Our first thought was to buy a Jeep Grand Cherokee. It would give us the 4WD to get up to and from West Virginia, and was more spacious and comfortable than a Cherokee. We started our search at the Chrysler-Jeep dealership where we got the LHS. The salesperson we were assigned showed us what was available on the the lot. He must have figured out we were a gay couple by the good-natured bickering between the two of us about what color and which features each vehicle offered. He must have been bothered by us, since he walked off and left us standing there. I walked into the manager’s office and complained about the homophobic treatment we received, and told him “We came here prepared to write a $35,000 check for a new vehicle. You just lost a sale.” And left in a huff.

Again, not ours, but this is the “Dusky Rose” color of ours.

A few weeks later my credit union held a new car sale for members, with immediate financing available. They offered a good price on a new 1996 Grand Cherokee, which was just what we wanted. We weren’t crazy about the color, which was officially “Dusky Rose” but looked to us like “Moldy Purple.” Still, it was otherwise fine, so we signed the papers and drove it home. Unfortunately, the contributing dealer that would service the warranty on the vehicle was the same one we had just stormed out of. Oops! Still, we figured we wouldn’t need to deal with their sales staff, so that was that.

So we now had a new and reliable vehicle to get us to and from the cabin. At first we liked the Grand Cherokee. It rode well, handled the snow during the winter with aplomb, and had super comfortable seating. That was important: I have lower back issues, and when I was having a spell of back pain I’d actually go sit in the car because somehow sitting there made the pain go away. Go figure. The car had a 5.2-liter V8, and was considerably more peppy than the six in the old Cherokee. The mileage wasn’t great in town, but we did very little in-town driving and got maybe 16 MPG on highway driving to and from the cabin. Ours came Selec-Trac 4WD, which meant we could use 4WD on the road in wet-snowy situations.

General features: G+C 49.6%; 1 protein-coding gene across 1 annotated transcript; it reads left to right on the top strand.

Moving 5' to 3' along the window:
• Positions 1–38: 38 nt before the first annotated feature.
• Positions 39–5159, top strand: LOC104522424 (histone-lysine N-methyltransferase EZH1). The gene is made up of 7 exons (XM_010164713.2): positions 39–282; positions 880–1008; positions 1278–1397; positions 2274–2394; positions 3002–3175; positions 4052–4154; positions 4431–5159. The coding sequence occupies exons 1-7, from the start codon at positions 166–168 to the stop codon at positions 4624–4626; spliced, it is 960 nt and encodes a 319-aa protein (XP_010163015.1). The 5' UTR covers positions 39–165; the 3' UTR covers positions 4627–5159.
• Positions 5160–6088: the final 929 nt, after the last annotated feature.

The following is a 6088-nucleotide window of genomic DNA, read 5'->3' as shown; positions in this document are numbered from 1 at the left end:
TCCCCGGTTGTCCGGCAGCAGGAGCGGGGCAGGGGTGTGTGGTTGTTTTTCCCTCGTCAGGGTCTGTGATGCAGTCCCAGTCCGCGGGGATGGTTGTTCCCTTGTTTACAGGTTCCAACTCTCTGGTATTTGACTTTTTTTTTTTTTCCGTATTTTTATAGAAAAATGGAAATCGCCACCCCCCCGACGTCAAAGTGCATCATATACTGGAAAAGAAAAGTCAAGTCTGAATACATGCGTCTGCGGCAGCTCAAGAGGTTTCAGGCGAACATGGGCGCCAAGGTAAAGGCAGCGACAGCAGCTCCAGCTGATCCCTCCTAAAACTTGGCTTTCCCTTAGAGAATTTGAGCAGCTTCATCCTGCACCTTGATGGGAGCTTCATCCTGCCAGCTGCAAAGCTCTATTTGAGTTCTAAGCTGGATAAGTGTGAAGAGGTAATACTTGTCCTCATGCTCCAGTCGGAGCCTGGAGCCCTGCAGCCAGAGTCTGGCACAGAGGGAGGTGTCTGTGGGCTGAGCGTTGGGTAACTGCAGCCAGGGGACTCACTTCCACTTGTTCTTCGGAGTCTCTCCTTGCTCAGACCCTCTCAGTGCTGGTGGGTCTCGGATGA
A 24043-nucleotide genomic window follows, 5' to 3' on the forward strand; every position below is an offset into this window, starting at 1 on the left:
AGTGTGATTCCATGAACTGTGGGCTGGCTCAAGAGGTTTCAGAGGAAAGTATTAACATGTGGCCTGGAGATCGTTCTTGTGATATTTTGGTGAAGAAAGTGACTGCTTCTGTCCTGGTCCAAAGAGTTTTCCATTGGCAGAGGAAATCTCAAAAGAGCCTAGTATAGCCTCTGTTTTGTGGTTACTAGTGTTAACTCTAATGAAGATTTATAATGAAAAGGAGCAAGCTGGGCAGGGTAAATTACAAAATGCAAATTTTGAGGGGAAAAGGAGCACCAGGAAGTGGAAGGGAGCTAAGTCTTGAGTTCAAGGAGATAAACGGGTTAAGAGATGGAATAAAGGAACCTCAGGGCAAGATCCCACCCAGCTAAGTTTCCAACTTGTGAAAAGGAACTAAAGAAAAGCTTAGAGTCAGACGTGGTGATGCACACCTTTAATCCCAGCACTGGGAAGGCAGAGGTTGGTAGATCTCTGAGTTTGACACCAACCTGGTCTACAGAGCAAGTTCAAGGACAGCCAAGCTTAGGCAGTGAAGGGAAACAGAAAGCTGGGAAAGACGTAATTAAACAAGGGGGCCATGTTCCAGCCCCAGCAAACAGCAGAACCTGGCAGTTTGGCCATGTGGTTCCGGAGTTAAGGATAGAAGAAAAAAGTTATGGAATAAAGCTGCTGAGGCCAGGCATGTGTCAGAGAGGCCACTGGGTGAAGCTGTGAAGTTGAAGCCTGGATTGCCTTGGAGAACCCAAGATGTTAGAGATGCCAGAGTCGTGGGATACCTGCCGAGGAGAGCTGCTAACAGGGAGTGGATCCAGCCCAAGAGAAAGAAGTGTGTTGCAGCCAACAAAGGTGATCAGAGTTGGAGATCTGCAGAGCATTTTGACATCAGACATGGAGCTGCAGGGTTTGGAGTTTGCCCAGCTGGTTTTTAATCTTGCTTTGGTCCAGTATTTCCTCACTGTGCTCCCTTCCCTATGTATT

For awhile things were fine…until the warranty was up. The transfer case began leaking oil and had to be fixed. The padding in the rear door interiors pulled away from the molding. The speedometer cable broke and had to be replaced. We had to replace the battery twice. At times the oil pressure gauge would drop to near zero. It was an intermittent thing, and multiple trips to the dealer failed to find anything wrong. The car became difficult to start in wet weather. The air conditioning system sprang a leak; after recharging the system, in six weeks there would be no cooling. So after the car had been paid off, Rick and I decided to relegate it to winter duty and store it at the cabin over the spring and summer and go shopping for something more reliable.

What we decided upon will be covered in my next installment.

COAL № 1: Buicks Aplenty; a Fiat, and a Pontiac • The Early Years.

COAL № 2: 1958 Plymouth Custom Suburban • Dad’s Biggest regret.

COAL № 3: 1965 Buick Sportwagon • My first car.

COAL № 4: 1967 Datsun 1600 • The first car that was legally mine.

COAL № 5: A Pair of Pintos.

COAL № 6: 1983 & ’87 Toyota Celica • What’s the Plural of ‘Celica’?

COAL № 7: 1987 Ford Taurus MT-5 • Tragedy, An Unexpected New Car, And Two Midlife Crises

Further reading:

Curbside Classic: 1984 Jeep Cherokee – AMC’s Greatest Hit, Thanks To Renault

Curbside Classic: 1995 Jeep Grand Cherokee Orvis Edition – Explorer Eddie Bauers Are Just So Ordinary